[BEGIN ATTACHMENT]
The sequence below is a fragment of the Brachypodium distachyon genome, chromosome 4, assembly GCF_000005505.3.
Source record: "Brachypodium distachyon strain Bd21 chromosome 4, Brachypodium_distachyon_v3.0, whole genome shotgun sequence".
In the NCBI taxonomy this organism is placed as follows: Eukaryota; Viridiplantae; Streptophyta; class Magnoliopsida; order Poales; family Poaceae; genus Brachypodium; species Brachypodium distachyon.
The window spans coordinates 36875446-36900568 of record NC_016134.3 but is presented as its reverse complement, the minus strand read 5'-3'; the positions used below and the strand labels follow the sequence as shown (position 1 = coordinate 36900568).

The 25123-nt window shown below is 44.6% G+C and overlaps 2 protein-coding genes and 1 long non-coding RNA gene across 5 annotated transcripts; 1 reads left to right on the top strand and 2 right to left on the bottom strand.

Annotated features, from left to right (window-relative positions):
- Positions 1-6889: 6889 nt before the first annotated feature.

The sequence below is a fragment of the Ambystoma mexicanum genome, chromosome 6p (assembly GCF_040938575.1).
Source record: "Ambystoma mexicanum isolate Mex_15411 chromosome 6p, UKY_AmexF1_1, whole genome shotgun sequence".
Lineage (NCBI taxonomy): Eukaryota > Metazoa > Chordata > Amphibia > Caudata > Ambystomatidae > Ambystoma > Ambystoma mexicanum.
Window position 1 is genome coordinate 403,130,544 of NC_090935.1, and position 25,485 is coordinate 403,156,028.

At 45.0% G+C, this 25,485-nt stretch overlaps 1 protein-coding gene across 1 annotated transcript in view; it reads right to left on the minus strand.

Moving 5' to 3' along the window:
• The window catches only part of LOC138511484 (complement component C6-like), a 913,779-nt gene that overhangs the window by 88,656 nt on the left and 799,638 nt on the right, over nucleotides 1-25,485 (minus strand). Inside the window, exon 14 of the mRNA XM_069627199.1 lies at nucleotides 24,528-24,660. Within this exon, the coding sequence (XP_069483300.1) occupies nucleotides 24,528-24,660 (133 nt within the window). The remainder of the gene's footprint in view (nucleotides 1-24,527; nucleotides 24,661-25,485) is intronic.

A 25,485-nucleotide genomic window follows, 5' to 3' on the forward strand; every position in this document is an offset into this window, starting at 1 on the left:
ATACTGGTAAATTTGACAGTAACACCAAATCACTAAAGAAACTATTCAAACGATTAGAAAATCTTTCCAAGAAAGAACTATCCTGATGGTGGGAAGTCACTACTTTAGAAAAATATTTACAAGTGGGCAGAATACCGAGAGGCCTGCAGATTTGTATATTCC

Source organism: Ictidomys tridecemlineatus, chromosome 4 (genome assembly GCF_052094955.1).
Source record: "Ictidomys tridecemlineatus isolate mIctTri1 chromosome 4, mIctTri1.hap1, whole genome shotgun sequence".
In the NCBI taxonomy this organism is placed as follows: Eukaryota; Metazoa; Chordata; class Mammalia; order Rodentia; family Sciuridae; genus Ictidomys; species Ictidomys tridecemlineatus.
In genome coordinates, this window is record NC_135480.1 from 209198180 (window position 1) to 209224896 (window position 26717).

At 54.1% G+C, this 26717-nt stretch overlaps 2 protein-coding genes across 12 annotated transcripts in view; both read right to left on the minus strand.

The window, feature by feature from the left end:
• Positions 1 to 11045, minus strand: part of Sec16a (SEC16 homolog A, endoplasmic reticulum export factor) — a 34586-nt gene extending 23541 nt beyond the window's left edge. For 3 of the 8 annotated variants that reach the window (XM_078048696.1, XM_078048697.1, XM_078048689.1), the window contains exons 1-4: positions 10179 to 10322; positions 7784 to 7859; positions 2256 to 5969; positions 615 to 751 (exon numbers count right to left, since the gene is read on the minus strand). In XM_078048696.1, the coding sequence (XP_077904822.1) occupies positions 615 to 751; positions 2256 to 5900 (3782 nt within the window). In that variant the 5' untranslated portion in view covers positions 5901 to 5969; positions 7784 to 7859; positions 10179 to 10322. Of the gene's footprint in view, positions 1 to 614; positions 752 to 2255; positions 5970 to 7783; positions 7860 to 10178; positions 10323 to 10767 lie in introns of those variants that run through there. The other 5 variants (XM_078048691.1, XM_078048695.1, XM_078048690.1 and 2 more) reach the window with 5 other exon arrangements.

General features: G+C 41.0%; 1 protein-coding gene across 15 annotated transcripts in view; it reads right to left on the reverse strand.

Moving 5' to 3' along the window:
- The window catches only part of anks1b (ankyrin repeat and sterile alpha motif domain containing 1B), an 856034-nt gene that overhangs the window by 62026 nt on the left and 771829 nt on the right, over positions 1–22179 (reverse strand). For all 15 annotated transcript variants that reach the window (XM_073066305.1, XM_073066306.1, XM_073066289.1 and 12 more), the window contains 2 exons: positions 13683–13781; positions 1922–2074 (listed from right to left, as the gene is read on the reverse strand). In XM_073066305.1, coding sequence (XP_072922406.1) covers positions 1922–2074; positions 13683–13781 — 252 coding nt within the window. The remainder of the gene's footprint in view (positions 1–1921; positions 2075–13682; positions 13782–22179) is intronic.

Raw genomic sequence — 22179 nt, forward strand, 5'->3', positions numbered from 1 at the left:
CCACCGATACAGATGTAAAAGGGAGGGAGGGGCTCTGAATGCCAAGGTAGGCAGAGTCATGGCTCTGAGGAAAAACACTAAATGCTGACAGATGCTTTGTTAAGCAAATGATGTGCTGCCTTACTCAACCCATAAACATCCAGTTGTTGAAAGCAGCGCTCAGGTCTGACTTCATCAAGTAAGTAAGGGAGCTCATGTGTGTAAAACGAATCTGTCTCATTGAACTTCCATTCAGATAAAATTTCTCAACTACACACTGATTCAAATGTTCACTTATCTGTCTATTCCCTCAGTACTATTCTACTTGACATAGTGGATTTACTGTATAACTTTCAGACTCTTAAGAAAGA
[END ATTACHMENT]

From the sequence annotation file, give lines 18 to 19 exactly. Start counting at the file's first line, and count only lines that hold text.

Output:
Source record: "Ictidomys tridecemlineatus isolate mIctTri1 chromosome 4, mIctTri1.hap1, whole genome shotgun sequence".
In the NCBI taxonomy this organism is placed as follows: Eukaryota; Metazoa; Chordata; class Mammalia; order Rodentia; family Sciuridae; genus Ictidomys; species Ictidomys tridecemlineatus.